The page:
2. More difficult to get a diagnosis This was released as a factual problem in several psychiatric journals that it will make the diagnosis harder to obtain. There is a chance that it will possibly neglect those that would have otherwise been diagnosed with autism that have the less severe or milder symptoms. HOWEVER, all it will take is a few refinements and tweaks and it will be able to encompass all of the qualifying individuals that would have been deemed to have the diagnosis.
  3. Will not be separate categories but on a continuum: Autism Spectrum disorders include autistic disorder, Asperger's disorder, childhood disintegrate disorder, and pervasive developmental disorder not otherwise specified (PDD-NOS) and combines them into one disorder called ASD (Autism Spectrum Disorders). They will no longer go there separate category and disorder.
  4. Guidelines were found too strict, modified: With only a few changes they were inclusive. The only ones they are worried about are the one's that are borderline.
  5. The "landscape" of autism has changed: As more children were being recognized earlier with better diagnosis practices, more referrals of toddlers started. There are more referrals for older children with intellectual disabilities now too.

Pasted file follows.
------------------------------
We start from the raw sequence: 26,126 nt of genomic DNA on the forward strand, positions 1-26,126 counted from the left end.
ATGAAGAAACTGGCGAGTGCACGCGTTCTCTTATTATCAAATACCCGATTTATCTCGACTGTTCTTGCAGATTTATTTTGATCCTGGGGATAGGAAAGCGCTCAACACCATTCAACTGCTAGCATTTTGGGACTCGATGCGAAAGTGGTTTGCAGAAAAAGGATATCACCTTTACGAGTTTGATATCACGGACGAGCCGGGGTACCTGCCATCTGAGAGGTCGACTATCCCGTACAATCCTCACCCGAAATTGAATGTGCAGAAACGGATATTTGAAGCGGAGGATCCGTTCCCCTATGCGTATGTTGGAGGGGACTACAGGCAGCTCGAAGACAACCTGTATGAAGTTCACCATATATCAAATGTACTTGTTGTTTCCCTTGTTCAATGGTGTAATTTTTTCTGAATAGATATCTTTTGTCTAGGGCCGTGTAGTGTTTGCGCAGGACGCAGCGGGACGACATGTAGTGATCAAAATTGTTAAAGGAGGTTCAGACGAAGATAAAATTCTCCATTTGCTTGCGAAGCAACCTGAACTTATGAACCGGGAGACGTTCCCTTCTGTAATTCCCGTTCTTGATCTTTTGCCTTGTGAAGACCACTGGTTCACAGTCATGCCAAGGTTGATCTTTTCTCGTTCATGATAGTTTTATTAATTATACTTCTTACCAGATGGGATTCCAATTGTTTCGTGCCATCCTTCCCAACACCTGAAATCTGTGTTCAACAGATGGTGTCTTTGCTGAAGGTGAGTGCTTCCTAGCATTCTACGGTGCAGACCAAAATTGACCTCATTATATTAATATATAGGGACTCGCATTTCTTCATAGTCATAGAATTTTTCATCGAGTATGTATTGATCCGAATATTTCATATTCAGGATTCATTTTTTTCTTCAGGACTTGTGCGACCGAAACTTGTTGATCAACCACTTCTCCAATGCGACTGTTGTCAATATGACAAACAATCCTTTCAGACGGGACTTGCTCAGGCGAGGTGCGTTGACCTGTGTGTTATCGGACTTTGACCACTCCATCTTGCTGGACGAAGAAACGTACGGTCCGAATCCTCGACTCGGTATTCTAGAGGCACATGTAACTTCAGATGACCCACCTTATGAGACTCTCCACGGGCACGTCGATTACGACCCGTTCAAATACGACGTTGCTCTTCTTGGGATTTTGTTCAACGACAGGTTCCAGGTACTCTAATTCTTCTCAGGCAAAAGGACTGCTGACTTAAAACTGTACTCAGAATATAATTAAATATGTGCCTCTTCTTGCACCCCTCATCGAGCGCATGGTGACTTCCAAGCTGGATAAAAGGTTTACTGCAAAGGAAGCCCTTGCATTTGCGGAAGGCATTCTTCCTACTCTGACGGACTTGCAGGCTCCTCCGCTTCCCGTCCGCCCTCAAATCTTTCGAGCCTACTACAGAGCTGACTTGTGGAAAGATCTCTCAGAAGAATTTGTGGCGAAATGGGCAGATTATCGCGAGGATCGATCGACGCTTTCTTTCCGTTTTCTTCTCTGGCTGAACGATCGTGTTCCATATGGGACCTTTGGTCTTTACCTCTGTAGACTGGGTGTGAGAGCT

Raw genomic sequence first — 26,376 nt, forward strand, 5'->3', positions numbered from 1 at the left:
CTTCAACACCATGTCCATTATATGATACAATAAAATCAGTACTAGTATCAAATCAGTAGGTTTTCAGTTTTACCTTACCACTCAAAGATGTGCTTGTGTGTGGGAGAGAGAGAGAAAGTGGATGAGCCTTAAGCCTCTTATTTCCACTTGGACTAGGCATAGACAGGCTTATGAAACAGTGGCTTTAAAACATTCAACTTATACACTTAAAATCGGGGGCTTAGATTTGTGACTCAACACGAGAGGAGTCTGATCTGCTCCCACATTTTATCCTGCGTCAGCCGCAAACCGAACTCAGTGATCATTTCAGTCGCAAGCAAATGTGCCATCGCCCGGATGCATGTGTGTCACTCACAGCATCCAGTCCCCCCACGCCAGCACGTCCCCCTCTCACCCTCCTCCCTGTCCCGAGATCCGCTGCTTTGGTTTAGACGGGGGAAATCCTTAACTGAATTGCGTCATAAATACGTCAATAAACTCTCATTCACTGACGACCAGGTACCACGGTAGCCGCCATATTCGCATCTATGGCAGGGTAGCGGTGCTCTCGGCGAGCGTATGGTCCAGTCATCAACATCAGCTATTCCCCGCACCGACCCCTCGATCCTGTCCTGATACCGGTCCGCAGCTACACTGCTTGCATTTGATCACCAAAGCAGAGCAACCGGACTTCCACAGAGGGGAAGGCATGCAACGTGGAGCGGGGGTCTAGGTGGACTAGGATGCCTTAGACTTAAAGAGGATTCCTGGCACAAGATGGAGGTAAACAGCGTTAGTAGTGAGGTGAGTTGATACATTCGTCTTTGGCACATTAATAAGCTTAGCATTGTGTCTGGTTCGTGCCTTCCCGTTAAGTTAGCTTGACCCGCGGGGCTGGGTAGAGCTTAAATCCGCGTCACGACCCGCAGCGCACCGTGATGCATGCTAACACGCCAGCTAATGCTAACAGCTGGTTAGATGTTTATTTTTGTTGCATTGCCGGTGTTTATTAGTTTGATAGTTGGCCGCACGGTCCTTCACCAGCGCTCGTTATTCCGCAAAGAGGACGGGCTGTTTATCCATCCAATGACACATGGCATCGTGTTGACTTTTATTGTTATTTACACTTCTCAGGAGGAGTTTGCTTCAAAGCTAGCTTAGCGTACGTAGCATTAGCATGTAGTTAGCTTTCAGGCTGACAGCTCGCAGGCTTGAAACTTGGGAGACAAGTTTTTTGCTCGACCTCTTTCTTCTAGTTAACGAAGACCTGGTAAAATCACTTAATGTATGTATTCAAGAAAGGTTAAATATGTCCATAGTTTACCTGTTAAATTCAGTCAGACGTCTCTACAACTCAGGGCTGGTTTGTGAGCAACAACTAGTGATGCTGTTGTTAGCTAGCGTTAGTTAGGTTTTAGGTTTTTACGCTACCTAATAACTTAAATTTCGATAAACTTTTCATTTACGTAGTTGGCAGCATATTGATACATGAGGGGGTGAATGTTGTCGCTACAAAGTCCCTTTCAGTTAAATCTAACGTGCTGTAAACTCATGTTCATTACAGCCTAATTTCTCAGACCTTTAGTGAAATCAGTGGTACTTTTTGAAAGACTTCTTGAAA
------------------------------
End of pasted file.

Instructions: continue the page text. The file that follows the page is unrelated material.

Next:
ASD disgnoses into a unified diagnosis is a positive development
Expands access to service provision and showing fidelity to the reseearch literature and research supports unified diagnosis
Takes out PDD-NOS diagnosis
Adds Social Communication Disorder
Covers a majority of the people that would have been diagnosed under PDD-NOS
Asperger's now under Autism
Its only differentiated previously by a language delay and that is no longer valid according to research
Community dissapproves
Doctors will no longer have issues reliably agreeing on diagnosis
More specific criteria
Fits certain criteria at different stages of their life
No longer worrying about shifting into one category or another
All are under the same disorders of Autism Spectrum
Inclusion of sensory issues
Will add research and practice supporting autism
Recognizes Autism traits may not appear until adolescence
Provides diagnosis' too teenagers that wouldn't have otherwise
Now more likely to include minority groups, socio-economic groups and women and girls
Stricter diagnostic criteria